As the eyes of the world are trained on South Wales, with Newport preparing to host the Nato Summit 2014, a leading international security expert has backed Scotland to keep its membership of the alliance if its people vote for independence.
Scottish people head to the polls on 18 September, with questions being asked as to what may happen to its international status should it secede from the UK.
Through the UK, Scotland is among the nations that has access to Nato's pool of nuclear weapons and which stands to benefit from its mutual defence pact, whereby each of the member states has pledged to defend each other in the case of an attack.
Lukasz Kulesa, the research director of the European Leadership Network and former head of the Non-Proliferation and Arms Control Project at the Polish Institute of International Affairs, told IBTimes UK Scotland's future membership "wouldn't be too much of a problem".
Kulesa draws on the closest parallel situation in Nato's 65-year existence, the reunification of Germany, which essentially saw the formation of a new country that was permitted entry into Nato.
"We'd need to follow the full procedure to make sure Scotland would apply for membership, would be willing to take every responsibility that comes with Nato and then that every other Nato ally would go along with it," he said.
"With Scotland, if there's a very clear willingness to join Nato as it is, there wouldn't be too much problem with the armed forces or political stability."
The issue of Scottish independence looms large over this week's summit but it's unlikely to be officially on the agenda, since ministers are wary of influencing the vote.
However, a successful summit could help make a case for the union, Kulesa thinks.
"I find it highly unlikely [that it will be discussed]: everybody in Nato knows it's a crucial time in the run up to the referendum and while some leaders have a strong feeling about this, they wouldn't like to give the impression that they want to put the Scottish voter under pressure," he said.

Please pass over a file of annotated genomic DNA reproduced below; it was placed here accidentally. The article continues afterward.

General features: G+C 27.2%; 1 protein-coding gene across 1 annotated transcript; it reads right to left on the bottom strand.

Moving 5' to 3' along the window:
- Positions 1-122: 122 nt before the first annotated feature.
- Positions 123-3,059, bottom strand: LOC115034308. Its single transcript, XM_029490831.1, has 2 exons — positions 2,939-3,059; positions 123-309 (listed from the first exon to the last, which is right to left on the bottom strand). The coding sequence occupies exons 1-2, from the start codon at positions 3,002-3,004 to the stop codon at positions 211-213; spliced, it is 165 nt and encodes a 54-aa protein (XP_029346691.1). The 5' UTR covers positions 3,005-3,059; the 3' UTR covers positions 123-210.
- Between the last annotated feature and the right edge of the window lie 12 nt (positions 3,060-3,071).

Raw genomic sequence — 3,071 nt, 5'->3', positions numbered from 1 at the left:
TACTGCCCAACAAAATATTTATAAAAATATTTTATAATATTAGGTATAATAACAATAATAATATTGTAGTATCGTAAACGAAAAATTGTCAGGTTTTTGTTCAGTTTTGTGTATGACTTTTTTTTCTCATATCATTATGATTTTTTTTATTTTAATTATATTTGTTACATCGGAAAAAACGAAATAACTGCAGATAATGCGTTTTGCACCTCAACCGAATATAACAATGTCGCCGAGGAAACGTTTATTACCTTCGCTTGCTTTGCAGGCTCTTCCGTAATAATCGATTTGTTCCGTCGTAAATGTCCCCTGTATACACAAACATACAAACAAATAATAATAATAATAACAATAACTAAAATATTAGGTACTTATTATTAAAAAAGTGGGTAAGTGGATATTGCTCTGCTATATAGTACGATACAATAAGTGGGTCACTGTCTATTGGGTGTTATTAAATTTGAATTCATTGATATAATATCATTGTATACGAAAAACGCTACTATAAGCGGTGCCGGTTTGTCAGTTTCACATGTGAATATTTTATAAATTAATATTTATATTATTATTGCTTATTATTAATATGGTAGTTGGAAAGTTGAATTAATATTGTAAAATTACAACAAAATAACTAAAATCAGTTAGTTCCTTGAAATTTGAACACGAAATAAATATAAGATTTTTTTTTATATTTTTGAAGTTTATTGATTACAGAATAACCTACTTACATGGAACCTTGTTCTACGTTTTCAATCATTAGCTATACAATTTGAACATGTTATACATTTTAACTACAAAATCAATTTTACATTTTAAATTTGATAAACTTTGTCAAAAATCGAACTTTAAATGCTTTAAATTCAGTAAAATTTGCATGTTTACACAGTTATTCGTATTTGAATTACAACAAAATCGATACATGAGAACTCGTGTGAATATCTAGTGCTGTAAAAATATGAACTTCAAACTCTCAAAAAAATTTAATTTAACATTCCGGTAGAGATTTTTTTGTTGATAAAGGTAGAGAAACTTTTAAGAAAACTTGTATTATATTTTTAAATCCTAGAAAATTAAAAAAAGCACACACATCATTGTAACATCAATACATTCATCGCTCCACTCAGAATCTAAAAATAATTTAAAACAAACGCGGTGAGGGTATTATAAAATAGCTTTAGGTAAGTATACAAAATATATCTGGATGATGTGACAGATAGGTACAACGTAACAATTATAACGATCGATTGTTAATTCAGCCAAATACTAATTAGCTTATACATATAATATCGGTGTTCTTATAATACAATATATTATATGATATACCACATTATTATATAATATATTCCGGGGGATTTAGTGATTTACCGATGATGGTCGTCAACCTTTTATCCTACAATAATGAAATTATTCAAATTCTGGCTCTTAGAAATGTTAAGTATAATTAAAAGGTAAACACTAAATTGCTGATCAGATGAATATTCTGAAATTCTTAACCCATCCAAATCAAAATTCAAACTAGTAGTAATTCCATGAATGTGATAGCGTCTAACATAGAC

"Of course there would be an indirect message: about the very strong role of the UK in its present state in the alliance, its strong position as a player in international security.
"Indirectly, I think there's an indication that if the position of the UK was to change, also the international position would be a rather different one."
One of the major points of debate in the run up to the referendum has been the Trident nuclear programme, which is housed in Scotland. The Scottish National Party (SNP) is running on a 'nuclear-free' ticket, meaning it will remove Trident from Scottish territory should the country become independent.
Its profoundly anti-nuclear stance has raised questions over its compatibility in Nato. Scotland's First Minister, Alex Salmond, has previously said he is "certain" the country will be permitted entry into Nato and has more recently softened his stance on Nato's nuclear-sharing programme.
Former Scotland secretary Michael Moore last year told Salmond it would be "extraordinarily difficult" for the country to join Nato with its stance on nuclear weapons.
Salmond subsequently said he would allow nuclear submarines and warships to enter Scottish ports – a key element of Nato membership – so long as the alliance has a "don't ask, don't tell" policy.